Financial advisors help clients make decisions on how best to save, invest, and grow their money. Some may specialize in retirement or estate planning, while some others consult on a range of financial matters.
I’ve talked with some people who think it’s crazy to pay someone else to manage their assets and investments. They prefer to go it alone. But, for most people, mastering personal finance is not easy. Financial professionals can save you time and help you maintain the discipline required for long-term security and wealth building.
Financial advisors aren’t the same as stockbrokers or accountants or insurance agents. You want to find an advisor who’ll make the time to focus on your concerns and is committed to helping you achieve your personal financial planning goals. I recommend that you speak to a few before you make a decision.
Here are some questions that will help you find the advisor that is right for you:
1. Are you an independent financial advisor?
An independent financial advisor is not an employee of an investment or financial services firm – they are an independent business owner. To be called independent, a financial advisor must follow a particular set of rules. They have to:
- Offer a broad range of retail investment products, and
- Give clients unbiased and unrestricted advice
2. Are you a fiduciary?
Fiduciaries must put your best interests first when making investment recommendations. They cannot be influenced by the amount or type of compensation they get paid.
3. What certifications or qualifications do you have?
All financial advisors are required by law to meet some specific requirements. Quite a few advisors have taken additional exams, so it is worth asking what certifications the advisor has and what these demonstrate.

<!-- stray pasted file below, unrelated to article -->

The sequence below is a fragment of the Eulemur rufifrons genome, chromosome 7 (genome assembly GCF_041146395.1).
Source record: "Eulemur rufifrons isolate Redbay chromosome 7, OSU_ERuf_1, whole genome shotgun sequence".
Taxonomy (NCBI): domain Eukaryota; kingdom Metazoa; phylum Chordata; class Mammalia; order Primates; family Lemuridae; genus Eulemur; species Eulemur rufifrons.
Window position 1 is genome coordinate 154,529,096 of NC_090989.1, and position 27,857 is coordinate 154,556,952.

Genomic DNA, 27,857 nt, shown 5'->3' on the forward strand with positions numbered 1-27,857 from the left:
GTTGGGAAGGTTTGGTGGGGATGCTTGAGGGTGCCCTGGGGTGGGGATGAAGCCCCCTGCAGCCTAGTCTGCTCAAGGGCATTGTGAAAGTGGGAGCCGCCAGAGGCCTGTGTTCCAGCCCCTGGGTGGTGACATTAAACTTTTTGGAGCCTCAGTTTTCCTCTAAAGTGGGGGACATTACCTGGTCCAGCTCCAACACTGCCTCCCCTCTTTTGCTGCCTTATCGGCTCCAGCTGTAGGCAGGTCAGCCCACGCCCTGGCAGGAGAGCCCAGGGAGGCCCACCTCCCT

4. Do you work with clients in my demographic group?
Some financial advisors limit their work to people who have a pension pot of a certain size, or a certain amount of money to invest. Others are happy to advise customers no matter what the size of their investments.
It may help you feel more confident if the advisor has a track record with clients who share your age, family status or personal goals.
5. What do you charge and how much am I likely to pay?
Financial advisors are required by rule to tell you how much their services will cost before you're taken on as a client. They can charge an hourly rate or a fixed fee or a percentage of the value of your pension pot. But that information might not help you work out how much you could end up paying. If the advisor can’t give you a firm price, ask for an estimate or an upper limit. Find out if that includes ongoing services.
The best financial advisors are trusted allies who are committed to helping you make wise and informed decisions about your financial future. Have questions? Are you looking for an independent financial advisor in DC? Contact me today!
Material discussed is meant for general illustration and/or informational purposes only, and it is not to be construed as investment, tax, or legal advice. Although the information has been gathered from sources believed to be reliable, please note that individual situations can vary. Therefore, the information should be relied upon when coordinated with individual professional advice.